In Amoris Laetitia, Pope calls for compassionate Church

In a new document, Pope Francis has called for renewed efforts to strengthen marriages, while being compassionate and close to people in their frailty.

The 325-paragraph document, Amoris Laetitia (The Joy of Love), draws together almost three years of consultation with Catholics around the world, including synods in 2014 and 2015.

Among the many topics addressed in the document, the Pope sets out a vision for how the Church should prepare people for marriage.

This will involve trained lay people, a “missionary conversion” of parishes to offer advice and guidance to couples, especially in the early years of their marriage, as well as changes to seminary formation and a host of other areas.

Elsewhere, Francis offered a frank criticism of what he sees as the Church’s failures to challenge young people to embrace marriage, taking refuge in dogmatism and abstraction and offering an “excessive idealisation” of marriage.

Francis criticised presentations of marriage in which its unitive meaning is overshadowed by ”an almost exclusive insistence on the duty of procreation”.

Writing of those who do not meet the ideal of Church teaching on marriage, the Pope wrote that “the degree of responsibility is not equal in all cases, the consequences or effects of a rule need not necessarily always be the same”.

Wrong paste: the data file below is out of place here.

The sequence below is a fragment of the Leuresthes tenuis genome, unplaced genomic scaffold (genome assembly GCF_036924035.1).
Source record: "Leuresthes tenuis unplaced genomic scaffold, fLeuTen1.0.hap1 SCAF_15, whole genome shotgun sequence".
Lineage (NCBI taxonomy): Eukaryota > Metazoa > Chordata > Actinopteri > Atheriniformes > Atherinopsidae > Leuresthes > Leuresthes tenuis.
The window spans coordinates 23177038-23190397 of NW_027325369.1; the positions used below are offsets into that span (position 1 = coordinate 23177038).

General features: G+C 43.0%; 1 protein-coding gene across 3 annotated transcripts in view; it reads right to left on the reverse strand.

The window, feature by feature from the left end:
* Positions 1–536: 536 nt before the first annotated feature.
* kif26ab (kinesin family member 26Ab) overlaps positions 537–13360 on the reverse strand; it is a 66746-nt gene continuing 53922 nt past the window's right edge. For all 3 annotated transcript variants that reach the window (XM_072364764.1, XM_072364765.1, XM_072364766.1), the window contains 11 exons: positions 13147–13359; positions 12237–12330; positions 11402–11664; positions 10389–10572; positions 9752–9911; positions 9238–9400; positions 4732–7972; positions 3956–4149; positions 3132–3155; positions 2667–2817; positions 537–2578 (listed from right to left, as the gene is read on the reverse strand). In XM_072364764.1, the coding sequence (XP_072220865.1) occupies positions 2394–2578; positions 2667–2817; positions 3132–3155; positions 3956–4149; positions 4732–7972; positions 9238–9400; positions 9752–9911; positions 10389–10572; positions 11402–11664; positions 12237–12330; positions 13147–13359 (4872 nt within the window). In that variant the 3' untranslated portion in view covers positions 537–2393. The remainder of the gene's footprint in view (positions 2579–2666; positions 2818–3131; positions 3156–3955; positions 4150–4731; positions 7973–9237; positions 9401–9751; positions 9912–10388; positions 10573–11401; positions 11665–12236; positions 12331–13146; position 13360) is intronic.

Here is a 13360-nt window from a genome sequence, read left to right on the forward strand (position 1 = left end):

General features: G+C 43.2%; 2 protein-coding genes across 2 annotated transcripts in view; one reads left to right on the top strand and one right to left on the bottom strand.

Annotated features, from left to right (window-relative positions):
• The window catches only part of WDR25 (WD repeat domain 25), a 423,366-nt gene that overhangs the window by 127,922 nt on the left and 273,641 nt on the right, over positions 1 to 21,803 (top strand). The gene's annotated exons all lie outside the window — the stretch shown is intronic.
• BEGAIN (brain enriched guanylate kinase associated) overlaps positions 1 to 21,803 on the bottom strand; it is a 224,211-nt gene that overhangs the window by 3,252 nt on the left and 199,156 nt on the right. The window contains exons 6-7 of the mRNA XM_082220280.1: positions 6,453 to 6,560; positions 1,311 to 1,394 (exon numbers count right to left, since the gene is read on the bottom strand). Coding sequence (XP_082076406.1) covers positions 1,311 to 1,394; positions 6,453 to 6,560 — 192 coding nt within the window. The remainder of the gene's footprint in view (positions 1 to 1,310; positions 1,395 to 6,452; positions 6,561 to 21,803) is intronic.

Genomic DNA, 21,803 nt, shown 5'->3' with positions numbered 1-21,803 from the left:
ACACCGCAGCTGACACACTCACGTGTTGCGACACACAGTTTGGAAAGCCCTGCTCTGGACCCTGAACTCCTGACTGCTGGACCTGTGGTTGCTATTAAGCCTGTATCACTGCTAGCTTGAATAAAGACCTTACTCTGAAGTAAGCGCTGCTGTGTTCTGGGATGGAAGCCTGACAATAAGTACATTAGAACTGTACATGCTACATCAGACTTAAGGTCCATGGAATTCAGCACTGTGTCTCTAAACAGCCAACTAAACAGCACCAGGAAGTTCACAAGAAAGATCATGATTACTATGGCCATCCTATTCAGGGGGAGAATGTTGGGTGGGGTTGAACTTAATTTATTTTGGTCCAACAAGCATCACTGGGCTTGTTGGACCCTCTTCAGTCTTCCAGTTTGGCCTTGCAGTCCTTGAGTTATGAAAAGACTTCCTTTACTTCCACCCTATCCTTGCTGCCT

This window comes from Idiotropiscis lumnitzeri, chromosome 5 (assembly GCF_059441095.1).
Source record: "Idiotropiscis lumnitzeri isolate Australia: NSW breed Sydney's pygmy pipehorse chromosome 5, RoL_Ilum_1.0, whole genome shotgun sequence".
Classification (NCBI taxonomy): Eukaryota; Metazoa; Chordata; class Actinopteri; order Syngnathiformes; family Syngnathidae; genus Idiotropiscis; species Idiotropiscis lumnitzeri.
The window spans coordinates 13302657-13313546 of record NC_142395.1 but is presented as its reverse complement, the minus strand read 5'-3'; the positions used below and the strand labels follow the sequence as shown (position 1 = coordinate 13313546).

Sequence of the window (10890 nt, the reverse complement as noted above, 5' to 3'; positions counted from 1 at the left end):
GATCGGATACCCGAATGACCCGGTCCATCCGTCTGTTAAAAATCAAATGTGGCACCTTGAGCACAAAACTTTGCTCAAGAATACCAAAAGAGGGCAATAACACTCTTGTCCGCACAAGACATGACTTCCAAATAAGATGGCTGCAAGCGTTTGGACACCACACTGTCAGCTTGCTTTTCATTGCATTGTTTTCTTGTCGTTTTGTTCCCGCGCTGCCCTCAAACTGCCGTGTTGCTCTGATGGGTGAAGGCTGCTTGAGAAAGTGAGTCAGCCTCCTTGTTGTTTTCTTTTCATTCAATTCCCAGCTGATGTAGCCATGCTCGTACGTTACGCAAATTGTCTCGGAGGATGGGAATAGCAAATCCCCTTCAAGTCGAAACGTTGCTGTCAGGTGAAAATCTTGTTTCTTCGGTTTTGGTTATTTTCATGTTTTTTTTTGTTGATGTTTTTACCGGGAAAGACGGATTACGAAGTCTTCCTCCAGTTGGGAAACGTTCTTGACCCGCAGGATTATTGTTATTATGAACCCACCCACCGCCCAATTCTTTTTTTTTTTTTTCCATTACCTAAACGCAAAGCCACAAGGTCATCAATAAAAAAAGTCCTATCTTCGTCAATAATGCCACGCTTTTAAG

“It can no longer simply be said that all those in any ‘irregular’ situation are living in a state of mortal sin and are deprived of sanctifying grace,” he wrote.

He emphasised the importance of personal and pastoral discernment.

Francis also wrote: “Because of forms of conditioning and mitigating factors, it is possible that in an objective situation of sin – which may not be subjectively culpable, or fully such – a person can be living in God’s grace, can love and can also grow in the life of grace and charity, while receiving the Church’s help to this end.”

In what is being seen as a noteworthy footnote (351) he stated that:  “In certain cases, this can include the help of the sacraments.”

“Discernment must help to find possible ways of responding to God and growing in the midst of limits,” the Pope added in the next sentence in the main text.

Chapter 8 of the document, titled “Guiding, discerning, and integrating weakness”, has sections on the need for gradualness in pastoral care, the importance of discernment, norms and mitigating circumstances in pastoral discernment, and the “logic of pastoral mercy”.

But Pope Francis added: “To show understanding in the face of exceptional situations never implies dimming the light of the fuller ideal, or proposing less than what Jesus offers to the human being.”

“Today, more important than the pastoral care of failures is the pastoral effort to strengthen marriages and thus to prevent their breakdown.”


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